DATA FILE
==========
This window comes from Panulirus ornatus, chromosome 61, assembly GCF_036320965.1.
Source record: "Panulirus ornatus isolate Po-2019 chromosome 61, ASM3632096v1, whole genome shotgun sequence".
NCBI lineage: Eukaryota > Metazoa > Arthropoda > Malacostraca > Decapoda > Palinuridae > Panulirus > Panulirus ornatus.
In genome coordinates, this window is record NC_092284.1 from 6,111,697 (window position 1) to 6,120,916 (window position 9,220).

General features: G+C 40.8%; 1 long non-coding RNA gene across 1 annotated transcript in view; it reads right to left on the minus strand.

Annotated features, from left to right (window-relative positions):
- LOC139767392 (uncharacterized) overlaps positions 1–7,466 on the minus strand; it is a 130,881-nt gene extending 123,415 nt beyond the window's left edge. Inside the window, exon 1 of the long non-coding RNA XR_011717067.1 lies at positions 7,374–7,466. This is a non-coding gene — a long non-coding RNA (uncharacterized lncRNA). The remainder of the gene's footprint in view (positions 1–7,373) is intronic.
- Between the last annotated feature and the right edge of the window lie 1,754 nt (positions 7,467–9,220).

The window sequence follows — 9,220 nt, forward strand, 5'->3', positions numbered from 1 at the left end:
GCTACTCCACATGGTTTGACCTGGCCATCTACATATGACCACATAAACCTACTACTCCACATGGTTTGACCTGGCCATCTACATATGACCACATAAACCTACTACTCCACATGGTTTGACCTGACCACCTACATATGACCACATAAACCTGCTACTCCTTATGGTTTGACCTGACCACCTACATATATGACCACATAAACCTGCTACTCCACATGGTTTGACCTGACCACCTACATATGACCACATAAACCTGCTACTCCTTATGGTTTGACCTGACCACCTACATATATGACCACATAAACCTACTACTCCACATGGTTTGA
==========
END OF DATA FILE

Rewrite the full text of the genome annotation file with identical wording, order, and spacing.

This window comes from Panulirus ornatus, chromosome 61, assembly GCF_036320965.1.
Source record: "Panulirus ornatus isolate Po-2019 chromosome 61, ASM3632096v1, whole genome shotgun sequence".
NCBI lineage: Eukaryota > Metazoa > Arthropoda > Malacostraca > Decapoda > Palinuridae > Panulirus > Panulirus ornatus.
In genome coordinates, this window is record NC_092284.1 from 6,111,697 (window position 1) to 6,120,916 (window position 9,220).

General features: G+C 40.8%; 1 long non-coding RNA gene across 1 annotated transcript in view; it reads right to left on the minus strand.

Annotated features, from left to right (window-relative positions):
- LOC139767392 (uncharacterized) overlaps positions 1–7,466 on the minus strand; it is a 130,881-nt gene extending 123,415 nt beyond the window's left edge. Inside the window, exon 1 of the long non-coding RNA XR_011717067.1 lies at positions 7,374–7,466. This is a non-coding gene — a long non-coding RNA (uncharacterized lncRNA). The remainder of the gene's footprint in view (positions 1–7,373) is intronic.
- Between the last annotated feature and the right edge of the window lie 1,754 nt (positions 7,467–9,220).

The window sequence follows — 9,220 nt, forward strand, 5'->3', positions numbered from 1 at the left end:
GCTACTCCACATGGTTTGACCTGGCCATCTACATATGACCACATAAACCTACTACTCCACATGGTTTGACCTGGCCATCTACATATGACCACATAAACCTACTACTCCACATGGTTTGACCTGACCACCTACATATGACCACATAAACCTGCTACTCCTTATGGTTTGACCTGACCACCTACATATATGACCACATAAACCTGCTACTCCACATGGTTTGACCTGACCACCTACATATGACCACATAAACCTGCTACTCCTTATGGTTTGACCTGACCACCTACATATATGACCACATAAACCTACTACTCCACATGGTTTGA